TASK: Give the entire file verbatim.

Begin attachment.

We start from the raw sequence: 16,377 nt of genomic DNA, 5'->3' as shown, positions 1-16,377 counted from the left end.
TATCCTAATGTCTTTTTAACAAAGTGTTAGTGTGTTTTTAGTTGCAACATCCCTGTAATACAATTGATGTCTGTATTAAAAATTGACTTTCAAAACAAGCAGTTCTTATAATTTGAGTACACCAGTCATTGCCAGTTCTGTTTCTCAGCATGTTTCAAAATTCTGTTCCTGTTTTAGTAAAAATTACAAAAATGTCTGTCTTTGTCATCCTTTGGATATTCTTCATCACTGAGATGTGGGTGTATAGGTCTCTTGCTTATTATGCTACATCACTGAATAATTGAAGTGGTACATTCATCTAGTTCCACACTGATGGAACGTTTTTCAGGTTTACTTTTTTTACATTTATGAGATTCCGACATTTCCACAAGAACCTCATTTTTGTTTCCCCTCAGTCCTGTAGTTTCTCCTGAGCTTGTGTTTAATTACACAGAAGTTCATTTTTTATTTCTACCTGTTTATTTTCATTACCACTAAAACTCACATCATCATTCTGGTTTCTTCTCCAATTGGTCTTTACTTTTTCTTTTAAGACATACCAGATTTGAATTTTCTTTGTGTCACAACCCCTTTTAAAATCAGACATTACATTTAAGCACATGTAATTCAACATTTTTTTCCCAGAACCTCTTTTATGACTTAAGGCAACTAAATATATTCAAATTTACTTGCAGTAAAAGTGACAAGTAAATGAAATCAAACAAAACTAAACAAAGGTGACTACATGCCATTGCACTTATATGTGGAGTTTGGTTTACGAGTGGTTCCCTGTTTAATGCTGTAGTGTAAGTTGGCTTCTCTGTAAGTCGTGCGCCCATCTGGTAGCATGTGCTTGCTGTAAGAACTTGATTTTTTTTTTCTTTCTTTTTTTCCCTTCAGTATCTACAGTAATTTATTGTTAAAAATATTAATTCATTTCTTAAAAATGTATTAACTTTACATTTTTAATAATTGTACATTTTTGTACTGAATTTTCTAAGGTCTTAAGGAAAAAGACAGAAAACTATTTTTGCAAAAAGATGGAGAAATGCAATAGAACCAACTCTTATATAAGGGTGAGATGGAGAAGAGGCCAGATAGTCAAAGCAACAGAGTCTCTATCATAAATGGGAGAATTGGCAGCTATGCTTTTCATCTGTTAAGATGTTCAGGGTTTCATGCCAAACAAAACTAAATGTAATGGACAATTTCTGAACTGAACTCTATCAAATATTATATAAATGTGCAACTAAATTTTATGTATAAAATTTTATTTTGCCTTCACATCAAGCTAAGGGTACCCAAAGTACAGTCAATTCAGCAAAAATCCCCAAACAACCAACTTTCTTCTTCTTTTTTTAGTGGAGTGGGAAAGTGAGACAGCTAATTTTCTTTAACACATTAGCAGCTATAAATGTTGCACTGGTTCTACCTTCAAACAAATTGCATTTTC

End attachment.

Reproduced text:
We start from the raw sequence: 16,377 nt of genomic DNA, 5'->3' as shown, positions 1-16,377 counted from the left end.
TATCCTAATGTCTTTTTAACAAAGTGTTAGTGTGTTTTTAGTTGCAACATCCCTGTAATACAATTGATGTCTGTATTAAAAATTGACTTTCAAAACAAGCAGTTCTTATAATTTGAGTACACCAGTCATTGCCAGTTCTGTTTCTCAGCATGTTTCAAAATTCTGTTCCTGTTTTAGTAAAAATTACAAAAATGTCTGTCTTTGTCATCCTTTGGATATTCTTCATCACTGAGATGTGGGTGTATAGGTCTCTTGCTTATTATGCTACATCACTGAATAATTGAAGTGGTACATTCATCTAGTTCCACACTGATGGAACGTTTTTCAGGTTTACTTTTTTTACATTTATGAGATTCCGACATTTCCACAAGAACCTCATTTTTGTTTCCCCTCAGTCCTGTAGTTTCTCCTGAGCTTGTGTTTAATTACACAGAAGTTCATTTTTTATTTCTACCTGTTTATTTTCATTACCACTAAAACTCACATCATCATTCTGGTTTCTTCTCCAATTGGTCTTTACTTTTTCTTTTAAGACATACCAGATTTGAATTTTCTTTGTGTCACAACCCCTTTTAAAATCAGACATTACATTTAAGCACATGTAATTCAACATTTTTTTCCCAGAACCTCTTTTATGACTTAAGGCAACTAAATATATTCAAATTTACTTGCAGTAAAAGTGACAAGTAAATGAAATCAAACAAAACTAAACAAAGGTGACTACATGCCATTGCACTTATATGTGGAGTTTGGTTTACGAGTGGTTCCCTGTTTAATGCTGTAGTGTAAGTTGGCTTCTCTGTAAGTCGTGCGCCCATCTGGTAGCATGTGCTTGCTGTAAGAACTTGATTTTTTTTTTCTTTCTTTTTTTCCCTTCAGTATCTACAGTAATTTATTGTTAAAAATATTAATTCATTTCTTAAAAATGTATTAACTTTACATTTTTAATAATTGTACATTTTTGTACTGAATTTTCTAAGGTCTTAAGGAAAAAGACAGAAAACTATTTTTGCAAAAAGATGGAGAAATGCAATAGAACCAACTCTTATATAAGGGTGAGATGGAGAAGAGGCCAGATAGTCAAAGCAACAGAGTCTCTATCATAAATGGGAGAATTGGCAGCTATGCTTTTCATCTGTTAAGATGTTCAGGGTTTCATGCCAAACAAAACTAAATGTAATGGACAATTTCTGAACTGAACTCTATCAAATATTATATAAATGTGCAACTAAATTTTATGTATAAAATTTTATTTTGCCTTCACATCAAGCTAAGGGTACCCAAAGTACAGTCAATTCAGCAAAAATCCCCAAACAACCAACTTTCTTCTTCTTTTTTTAGTGGAGTGGGAAAGTGAGACAGCTAATTTTCTTTAACACATTAGCAGCTATAAATGTTGCACTGGTTCTACCTTCAAACAAATTGCATTTTC